Written by Gerrit van der Wees. The Hong Kong protests also constituted a wake-up call for the people in Taiwan along the lines of “Today’s Hong Kong, Tomorrow’s Taiwan.” The erosion of freedoms in Hong Kong today is a clear example of what could happen in Taiwan tomorrow if Chinese pressure, intimidation and influence operations are allowed to run their course.
Written by Grace Cheng-Ying Lin. In Taiwan, abortion rituals (嬰靈超渡, 嬰靈供養) have been gaining popularity since the 1980s. The ritual attempts to appease or rescue Yingling (fetus spirits嬰靈), the spirits of fetuses that have died from abortions or miscarriages. Within most contemporary religious discourse, abortion is seen as an inappropriate means of ending a life.
Written by J. Michael Cole. With Taiwan’s election campaign shifting into high gear, an escalating campaign of intimidation by one camp and a media consortium that backs its candidate threatens to seriously undermine the ability of journalists and political commentators, both local and foreign, to do their work. By doing so, that camp is hoping to impose its discourse on the process and to limit, if not silence outright, any criticism of its candidate and the proxies that are aligned with it.
Written by Ibtisam Ahmed. Pride season in 2019 has brought some extraordinary victories for the global LGBTQ+ community. Bhutan is on the cusp of decriminalising homosexuality after an overwhelming vote in the lower house repealed its anti-sodomy law. The judiciary in Botswana has overturned a colonial-era penal code clause that criminalised homosexuality, continuing the recent trend of queer liberation through decolonisation. Ecuador has become the latest South American country to recognise same-sex marriage.
Written by Queer in the World. According to a 2016 study, tolerance towards homosexuality in Taiwan increased 132% between 1995 and 2012 and Taiwan’s reputation as the most gay-friendly country in Asia is certainly more than justified by this and its thriving gay community.
Written by Benedict Rogers. On Radio Taiwan International I was asked if Xi’s China is night and Taiwan is day, what is Hong Kong? “Dusk”, I replied. I can only hope that the sun will rise again in Hong Kong, that daylight will emerge in mainland China, and that all of us who cherish freedom and democracy will defend Taiwan.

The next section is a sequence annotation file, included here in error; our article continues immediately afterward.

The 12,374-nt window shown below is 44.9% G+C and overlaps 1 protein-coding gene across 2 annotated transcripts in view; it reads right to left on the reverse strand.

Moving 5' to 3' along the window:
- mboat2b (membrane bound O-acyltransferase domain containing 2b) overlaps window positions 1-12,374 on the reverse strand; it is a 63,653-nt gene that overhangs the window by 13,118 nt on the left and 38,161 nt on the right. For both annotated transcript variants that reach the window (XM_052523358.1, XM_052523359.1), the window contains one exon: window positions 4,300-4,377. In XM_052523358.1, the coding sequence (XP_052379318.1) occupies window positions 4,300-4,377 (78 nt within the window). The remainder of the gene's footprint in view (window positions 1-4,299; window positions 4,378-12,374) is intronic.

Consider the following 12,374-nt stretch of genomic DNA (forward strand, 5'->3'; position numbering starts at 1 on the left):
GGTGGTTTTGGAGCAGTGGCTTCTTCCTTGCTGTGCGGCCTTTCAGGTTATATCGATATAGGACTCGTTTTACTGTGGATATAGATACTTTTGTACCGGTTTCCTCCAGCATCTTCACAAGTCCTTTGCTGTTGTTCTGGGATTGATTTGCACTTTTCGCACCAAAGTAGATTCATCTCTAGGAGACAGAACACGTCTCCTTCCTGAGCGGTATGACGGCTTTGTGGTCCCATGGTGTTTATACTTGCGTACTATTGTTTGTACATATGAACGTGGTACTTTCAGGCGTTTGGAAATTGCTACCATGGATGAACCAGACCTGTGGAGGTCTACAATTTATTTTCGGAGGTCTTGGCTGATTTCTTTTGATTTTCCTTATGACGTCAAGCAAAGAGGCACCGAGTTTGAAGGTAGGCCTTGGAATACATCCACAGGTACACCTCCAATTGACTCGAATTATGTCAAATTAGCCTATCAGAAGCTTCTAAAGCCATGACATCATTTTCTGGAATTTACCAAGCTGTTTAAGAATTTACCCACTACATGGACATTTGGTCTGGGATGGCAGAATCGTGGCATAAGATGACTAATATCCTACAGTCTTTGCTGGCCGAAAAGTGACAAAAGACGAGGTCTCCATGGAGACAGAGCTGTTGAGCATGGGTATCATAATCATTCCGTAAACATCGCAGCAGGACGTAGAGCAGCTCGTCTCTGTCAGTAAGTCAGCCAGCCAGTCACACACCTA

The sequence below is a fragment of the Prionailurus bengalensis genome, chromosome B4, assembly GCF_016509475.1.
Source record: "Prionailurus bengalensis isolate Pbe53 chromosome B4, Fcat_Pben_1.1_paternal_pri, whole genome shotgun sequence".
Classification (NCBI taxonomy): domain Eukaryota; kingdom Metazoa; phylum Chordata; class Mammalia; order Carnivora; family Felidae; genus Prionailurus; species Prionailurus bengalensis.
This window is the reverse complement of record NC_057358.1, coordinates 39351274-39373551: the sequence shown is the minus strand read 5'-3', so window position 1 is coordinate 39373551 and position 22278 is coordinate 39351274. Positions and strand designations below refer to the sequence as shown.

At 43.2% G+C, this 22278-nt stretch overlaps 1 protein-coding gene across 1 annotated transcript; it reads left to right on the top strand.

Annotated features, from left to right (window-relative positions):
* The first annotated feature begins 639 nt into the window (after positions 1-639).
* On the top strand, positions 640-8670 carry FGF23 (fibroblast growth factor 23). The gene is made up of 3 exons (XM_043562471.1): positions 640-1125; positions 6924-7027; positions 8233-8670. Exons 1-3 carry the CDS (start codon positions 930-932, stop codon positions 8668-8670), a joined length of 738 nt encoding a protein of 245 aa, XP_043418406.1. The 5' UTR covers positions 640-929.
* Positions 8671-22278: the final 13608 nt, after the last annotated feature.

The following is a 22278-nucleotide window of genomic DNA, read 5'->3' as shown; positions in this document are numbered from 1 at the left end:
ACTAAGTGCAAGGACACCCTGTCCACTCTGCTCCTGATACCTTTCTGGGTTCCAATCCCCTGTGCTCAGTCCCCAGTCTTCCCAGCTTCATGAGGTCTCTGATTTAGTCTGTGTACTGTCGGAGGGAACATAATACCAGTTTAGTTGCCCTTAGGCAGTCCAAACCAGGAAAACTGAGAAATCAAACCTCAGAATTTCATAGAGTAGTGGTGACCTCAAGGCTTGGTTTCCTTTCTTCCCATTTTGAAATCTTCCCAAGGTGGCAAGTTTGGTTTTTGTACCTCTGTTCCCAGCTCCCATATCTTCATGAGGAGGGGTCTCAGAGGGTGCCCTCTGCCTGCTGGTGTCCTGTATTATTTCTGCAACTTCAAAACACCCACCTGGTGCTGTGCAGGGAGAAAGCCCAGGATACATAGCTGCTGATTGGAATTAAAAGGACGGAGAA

Written by Evan Fowler. The Tiananmen massacre was a watershed that profoundly changed all our lives. After that day, the shadow of July 1st, 1997, the day Britain would hand Hong Kong over to the People’s Republic of China, hung over my family like a heavy, terrifying dark cloud of worry tinged with fear.
Written by Ross Tandy. When it comes to dealing with China, certain issues are sensitive and have to be dealt with as such. Human rights and Taiwan are two issues that certainly fit these criteria. Following the events of 4 June 1989, the West was united in condemning the acts of China.
Written by John F. Copper. But the facts also say that Lee did not adopt a policy of making China a pariah or isolating and punishing China for the events of June 1989. In fact, Taiwan’s relations with China did not get worse; they got better.
Written by Joseph A. Bosco. The 30th anniversary of the Tiananmen Square massacre reminds us of what remains unchanged in China’s authoritarian government despite decades of Western engagement. The “China dream” espoused by President Xi Jinping is not the same as what the Chinese people dream for their country.
Written by Mark Wenyi Lai. The differences between China’s June Fourth Incident in 1989 and Taiwan’s Wild Lily Student movement in 1990 indicate the cross-Strait increasing divergence of political paths over the past thirty years. The former ended with Type 59 tanks on Tiananmen Square and a more tightened and illiberal CCP governance.
Written by Margaret K. Lewis. The thirtieth anniversary of the massacre in Beijing highlights Taiwan’s importance as a site of protest and its precarious situation as a refugee host.